11 years ago I designed and implemented Rolling Performance Appraisals for my employer at the time. This was one of the easiest implementations I had ever done.
Because it was driven by the Chief Executive who wanted to do things differently. I’d put the suggestion forward some months before as a result of some feedback from the Times 100 and Best Companies results in addition to some feedback from our people who wanted more conversations with their manager, only to be told we weren’t ready for it.
The Chief Exec, following a conversation with a Business Consultant had been convinced the rolling appraisals were a great thing to introduce, and so I was asked to meet with him about his new idea and how quickly we could implement.
The process, already designed, was tweaked slightly, managers briefed and people engaged. By the end of the first year it had proven to be successful and with some slight additional amendments for the following year, everyone seemed happy.
Throughout the rollout the Chief Exec and myself had had some conversations about the process and I found myself brave enough to ask why ‘his idea’ had been seen as a business benefit whilst mine was a bit too forward thinking.
He explained that I had planted the seed, but had focused at the time on the process instead of the benefits. The process appeared to be too time consuming, managers and their team members would never go for it, after all, they struggled to meet to complete an annual appraisal, and whilst the finished article wasn’t too far away from my original concept, I hadn’t hit the spot with my delivery.
I hadn’t firstly explained how this would meet the CEO’s wish to move up the ranks as a Times Top 100 (we got to Number 2 the year after), nor had I focused on how many issues this could resolve more quickly, how it could improve business performance and ultimately the bottom line. I had instead focused on the ‘fluffy stuff’, the engagement, the continuous development for our people, and without the bottom line all he saw was the additional time – and more importantly the additional time away from the business.
The suggestion though had stayed with him though because of the seed I had planted and as he was always looking for ways to be seen as a different kind of employer, he started doing some exploring of his own. So when it was mentioned by a Business Consultant, who wanted to charge him a fortune for something that was already created and sat in a drawer who was able to focus on the financials of this sort of initiative, he instantly wanted it.
I learnt fast from this lesson and since then have always focused on the financial benefits of anything that we implemented in HR. Not everything will have a financial figure, and it won’t always save time either, and in these instances you’ll need to find out what your people, your leaders or your CEO have on their priority list if you want to get ideas over the line.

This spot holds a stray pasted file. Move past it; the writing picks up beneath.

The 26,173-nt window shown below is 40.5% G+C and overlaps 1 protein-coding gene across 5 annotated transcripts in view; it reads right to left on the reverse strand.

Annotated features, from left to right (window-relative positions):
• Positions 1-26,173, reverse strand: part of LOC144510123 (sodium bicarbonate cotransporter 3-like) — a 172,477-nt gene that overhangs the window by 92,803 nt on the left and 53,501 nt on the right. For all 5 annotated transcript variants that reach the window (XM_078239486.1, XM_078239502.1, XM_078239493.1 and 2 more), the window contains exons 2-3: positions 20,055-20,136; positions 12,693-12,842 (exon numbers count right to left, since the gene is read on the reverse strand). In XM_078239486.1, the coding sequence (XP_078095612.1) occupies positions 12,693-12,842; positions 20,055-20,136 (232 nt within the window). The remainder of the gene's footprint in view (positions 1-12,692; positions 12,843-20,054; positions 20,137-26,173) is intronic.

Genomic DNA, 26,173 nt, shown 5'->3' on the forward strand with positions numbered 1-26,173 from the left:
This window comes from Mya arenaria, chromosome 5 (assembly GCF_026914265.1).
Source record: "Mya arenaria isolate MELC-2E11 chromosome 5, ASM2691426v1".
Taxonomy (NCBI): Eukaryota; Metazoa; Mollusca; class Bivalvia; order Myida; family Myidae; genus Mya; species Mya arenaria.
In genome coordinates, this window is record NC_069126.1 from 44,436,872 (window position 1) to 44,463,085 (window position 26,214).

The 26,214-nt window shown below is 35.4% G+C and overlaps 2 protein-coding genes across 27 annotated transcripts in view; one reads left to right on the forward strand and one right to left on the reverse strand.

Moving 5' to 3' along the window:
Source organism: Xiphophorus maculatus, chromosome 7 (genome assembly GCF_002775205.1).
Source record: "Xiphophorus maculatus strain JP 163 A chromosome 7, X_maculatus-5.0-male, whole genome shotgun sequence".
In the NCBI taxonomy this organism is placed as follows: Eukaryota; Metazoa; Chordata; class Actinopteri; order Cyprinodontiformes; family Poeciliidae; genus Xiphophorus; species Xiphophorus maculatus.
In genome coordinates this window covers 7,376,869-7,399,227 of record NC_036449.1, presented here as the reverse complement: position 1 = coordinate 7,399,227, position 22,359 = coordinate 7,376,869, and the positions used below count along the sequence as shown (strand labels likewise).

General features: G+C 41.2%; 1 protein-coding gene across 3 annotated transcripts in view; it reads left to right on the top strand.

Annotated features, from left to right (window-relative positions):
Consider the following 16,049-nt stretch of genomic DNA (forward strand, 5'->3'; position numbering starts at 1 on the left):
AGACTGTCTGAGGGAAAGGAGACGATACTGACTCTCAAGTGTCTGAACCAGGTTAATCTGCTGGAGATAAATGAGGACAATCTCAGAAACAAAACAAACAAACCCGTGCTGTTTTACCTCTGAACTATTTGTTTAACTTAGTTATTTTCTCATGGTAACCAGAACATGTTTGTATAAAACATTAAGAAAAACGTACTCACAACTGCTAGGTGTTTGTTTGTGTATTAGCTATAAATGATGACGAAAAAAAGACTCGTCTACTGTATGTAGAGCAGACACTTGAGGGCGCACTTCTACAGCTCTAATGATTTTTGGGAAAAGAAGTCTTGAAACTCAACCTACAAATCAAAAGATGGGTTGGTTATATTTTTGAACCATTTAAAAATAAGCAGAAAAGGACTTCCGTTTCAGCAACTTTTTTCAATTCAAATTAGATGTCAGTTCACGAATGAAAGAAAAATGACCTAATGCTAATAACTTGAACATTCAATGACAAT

Whilst working on a strategy with a client recently whilst they had done a lot of the leg work and included a lot of the ‘fluffy stuff’, no numbers and key measurables were visible at all. What were the outcomes? Why would the Board say yes? What was in it for leaders? And what was in it for the people? We looked at some of the cost savings that could be associated if the strategy was implemented successfully and planted the seeds by speaking the language of the Board in terms of numbers and answered all of the questions, and then some.
It was the first HR strategy that had ever been approved with a resounding yes first time round.
The truth is, when it comes to people, not everything that will benefit them will be of interest to the business and the numbers won’t always add up. But try if you can to make the numbers work and ensure the language is tailored to your audience if you want a BIG Fat yes for your proposal.
Not one for thinking outside the box – mainly because she believes there isn’t one, Kelly founded Chrysalis in 2014 after being appointed as the UK’s Youngest HR Director (something she was told she couldn’t achieve with two young sons), after feeling that consultancy needed to more people and less process driven because – well that’s what gives consultants a bad reputation.
Through her consulting, coaching, talks, presentations, workshops and books, she rips up the rule book and helps people create what’s best for them, their teams and their organisations – not what’s best for their competitors.